The USA Eagles Rugby Team’s road to the 2011 Rugby World Cup in New Zealand stopped at Glendale’s Infinity Park Saturday evening where the Eagles hoped to avenge last week’s 28-22 loss to Rugby Canada.
But the Canadians had other ideas, jumping to a ten-point lead on a converted DTH van der Mere try followed by a penalty kick. The USA’s Chris Biller put the Eagles on the board in the thirty-eighth minute of the first half, and Glendale’s Blaine Scully added the conversion to put the Eagles to within three at the half.
Despite dominating possession in the second half and pressing the Canadians, the Eagles came up empty in the final forty minutes, and the Canadians, taking advantage of sloppy ball control and turnovers, scored seventeen unanswered points in the second half to secure a 27-7 victory.
Next week the Eagles travel to Tokyo to take on the Japanese National team in their final international test before pool play begins in New Zealand in September. The United States will have their hands full in Pool C action, first facing Ireland followed by Russia, Italy, and power-house Australia.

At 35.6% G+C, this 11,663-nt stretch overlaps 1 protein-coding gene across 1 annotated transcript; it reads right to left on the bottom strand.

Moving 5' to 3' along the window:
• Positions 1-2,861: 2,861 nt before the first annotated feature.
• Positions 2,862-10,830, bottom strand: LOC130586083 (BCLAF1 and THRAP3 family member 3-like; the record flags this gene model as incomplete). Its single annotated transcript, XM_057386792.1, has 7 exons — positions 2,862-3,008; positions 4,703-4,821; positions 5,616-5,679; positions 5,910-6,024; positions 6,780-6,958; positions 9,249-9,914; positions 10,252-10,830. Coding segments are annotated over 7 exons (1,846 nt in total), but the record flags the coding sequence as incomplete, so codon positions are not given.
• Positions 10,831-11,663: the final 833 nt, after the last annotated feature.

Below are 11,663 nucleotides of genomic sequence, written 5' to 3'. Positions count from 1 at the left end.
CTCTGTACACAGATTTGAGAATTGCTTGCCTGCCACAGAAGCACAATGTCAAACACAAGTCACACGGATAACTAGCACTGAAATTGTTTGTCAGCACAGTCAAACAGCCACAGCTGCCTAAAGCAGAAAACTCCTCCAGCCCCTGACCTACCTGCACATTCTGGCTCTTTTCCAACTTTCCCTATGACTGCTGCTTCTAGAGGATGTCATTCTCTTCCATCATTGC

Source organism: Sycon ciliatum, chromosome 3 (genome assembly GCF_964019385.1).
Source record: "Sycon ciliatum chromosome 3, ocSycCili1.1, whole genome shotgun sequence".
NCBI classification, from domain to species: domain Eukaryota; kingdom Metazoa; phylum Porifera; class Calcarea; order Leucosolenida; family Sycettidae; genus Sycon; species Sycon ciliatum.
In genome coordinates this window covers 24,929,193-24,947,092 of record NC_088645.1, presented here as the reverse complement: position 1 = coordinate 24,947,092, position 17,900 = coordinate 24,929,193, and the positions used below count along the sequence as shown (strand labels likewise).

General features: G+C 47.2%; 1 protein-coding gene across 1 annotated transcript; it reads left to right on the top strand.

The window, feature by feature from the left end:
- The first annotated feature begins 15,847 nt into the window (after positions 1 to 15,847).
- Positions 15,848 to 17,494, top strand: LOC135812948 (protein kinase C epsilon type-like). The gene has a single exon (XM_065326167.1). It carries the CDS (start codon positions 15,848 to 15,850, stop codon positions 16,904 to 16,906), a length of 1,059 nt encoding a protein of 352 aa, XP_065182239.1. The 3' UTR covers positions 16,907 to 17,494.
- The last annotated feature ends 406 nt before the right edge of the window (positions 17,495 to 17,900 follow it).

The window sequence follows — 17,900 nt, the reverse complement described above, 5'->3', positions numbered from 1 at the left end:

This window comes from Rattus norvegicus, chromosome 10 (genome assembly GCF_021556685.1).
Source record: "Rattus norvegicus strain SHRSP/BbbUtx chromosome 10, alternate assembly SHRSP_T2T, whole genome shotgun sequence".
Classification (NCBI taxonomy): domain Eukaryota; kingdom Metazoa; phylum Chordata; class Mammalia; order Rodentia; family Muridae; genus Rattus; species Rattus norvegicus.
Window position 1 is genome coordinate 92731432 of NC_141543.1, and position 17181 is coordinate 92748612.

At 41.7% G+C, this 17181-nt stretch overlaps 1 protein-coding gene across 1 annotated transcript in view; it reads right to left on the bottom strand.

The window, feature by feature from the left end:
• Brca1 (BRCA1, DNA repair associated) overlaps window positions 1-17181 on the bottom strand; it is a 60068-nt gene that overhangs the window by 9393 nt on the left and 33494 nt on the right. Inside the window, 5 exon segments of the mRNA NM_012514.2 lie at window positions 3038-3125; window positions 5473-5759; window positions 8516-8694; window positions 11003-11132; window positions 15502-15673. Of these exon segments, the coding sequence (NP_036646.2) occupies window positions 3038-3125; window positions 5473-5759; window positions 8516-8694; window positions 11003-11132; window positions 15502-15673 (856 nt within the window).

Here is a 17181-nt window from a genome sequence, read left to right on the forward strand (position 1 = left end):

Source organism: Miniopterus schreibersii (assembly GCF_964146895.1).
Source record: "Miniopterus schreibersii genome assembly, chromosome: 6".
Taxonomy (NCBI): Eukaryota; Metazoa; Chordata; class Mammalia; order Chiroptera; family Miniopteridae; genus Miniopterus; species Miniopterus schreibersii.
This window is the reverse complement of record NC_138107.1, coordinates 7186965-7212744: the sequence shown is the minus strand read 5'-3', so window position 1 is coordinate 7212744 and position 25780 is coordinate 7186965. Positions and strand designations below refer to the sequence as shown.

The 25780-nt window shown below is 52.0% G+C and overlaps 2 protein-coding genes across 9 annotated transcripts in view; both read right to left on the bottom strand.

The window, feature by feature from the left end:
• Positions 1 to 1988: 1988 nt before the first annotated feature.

The test at Infinity Park was Rugby Canada’s last before the World Cup where they will face France, Japan, New Zealand, and Tonga in Pool A.
NBC’s Universal Sports Channel will offer a limited selection of the World Cup matches live and a full slate of all matches for web subscribers.
New to Rugby?
Rugby is the second most played game in the world, and its popularity is growing in the United States. Colorado is home to over 60 rugby teams, ranging from high school boys and girls to Olde Boys where many players are over fifty.
Each match is played in two forty-minute halves (thirty for High School) with a ten-minute halftime. The clock continues to run through the game unless an injury prompts the referee to stop time.
A try is similar to football's touchdown and is worth five points. A successful conversion (similar to football's extra point) adds two additional points. Penalty kicks and drop goals are scored at three points each.